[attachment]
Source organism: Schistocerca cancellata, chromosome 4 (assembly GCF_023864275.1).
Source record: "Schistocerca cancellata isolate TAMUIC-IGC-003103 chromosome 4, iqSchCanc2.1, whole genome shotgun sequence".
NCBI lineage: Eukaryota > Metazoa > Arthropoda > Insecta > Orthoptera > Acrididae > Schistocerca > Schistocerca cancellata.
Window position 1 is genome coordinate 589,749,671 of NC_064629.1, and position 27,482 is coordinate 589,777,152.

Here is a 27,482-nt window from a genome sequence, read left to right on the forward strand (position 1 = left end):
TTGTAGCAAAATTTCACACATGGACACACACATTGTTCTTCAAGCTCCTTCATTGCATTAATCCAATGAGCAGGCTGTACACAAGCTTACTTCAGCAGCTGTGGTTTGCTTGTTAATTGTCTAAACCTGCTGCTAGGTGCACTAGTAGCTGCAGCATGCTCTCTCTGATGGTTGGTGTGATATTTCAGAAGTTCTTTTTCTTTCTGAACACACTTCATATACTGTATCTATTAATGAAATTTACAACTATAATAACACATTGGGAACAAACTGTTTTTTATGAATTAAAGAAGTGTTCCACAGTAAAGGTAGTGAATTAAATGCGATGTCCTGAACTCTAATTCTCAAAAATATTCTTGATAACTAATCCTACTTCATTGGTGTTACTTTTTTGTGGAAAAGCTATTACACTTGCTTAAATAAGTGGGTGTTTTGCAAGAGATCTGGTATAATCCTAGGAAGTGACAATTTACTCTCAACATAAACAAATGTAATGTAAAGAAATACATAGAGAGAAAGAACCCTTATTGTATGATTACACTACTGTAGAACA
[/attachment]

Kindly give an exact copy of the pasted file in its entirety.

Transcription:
Source organism: Schistocerca cancellata, chromosome 4 (assembly GCF_023864275.1).
Source record: "Schistocerca cancellata isolate TAMUIC-IGC-003103 chromosome 4, iqSchCanc2.1, whole genome shotgun sequence".
NCBI lineage: Eukaryota > Metazoa > Arthropoda > Insecta > Orthoptera > Acrididae > Schistocerca > Schistocerca cancellata.
Window position 1 is genome coordinate 589,749,671 of NC_064629.1, and position 27,482 is coordinate 589,777,152.

Here is a 27,482-nt window from a genome sequence, read left to right on the forward strand (position 1 = left end):
TTGTAGCAAAATTTCACACATGGACACACACATTGTTCTTCAAGCTCCTTCATTGCATTAATCCAATGAGCAGGCTGTACACAAGCTTACTTCAGCAGCTGTGGTTTGCTTGTTAATTGTCTAAACCTGCTGCTAGGTGCACTAGTAGCTGCAGCATGCTCTCTCTGATGGTTGGTGTGATATTTCAGAAGTTCTTTTTCTTTCTGAACACACTTCATATACTGTATCTATTAATGAAATTTACAACTATAATAACACATTGGGAACAAACTGTTTTTTATGAATTAAAGAAGTGTTCCACAGTAAAGGTAGTGAATTAAATGCGATGTCCTGAACTCTAATTCTCAAAAATATTCTTGATAACTAATCCTACTTCATTGGTGTTACTTTTTTGTGGAAAAGCTATTACACTTGCTTAAATAAGTGGGTGTTTTGCAAGAGATCTGGTATAATCCTAGGAAGTGACAATTTACTCTCAACATAAACAAATGTAATGTAAAGAAATACATAGAGAGAAAGAACCCTTATTGTATGATTACACTACTGTAGAACA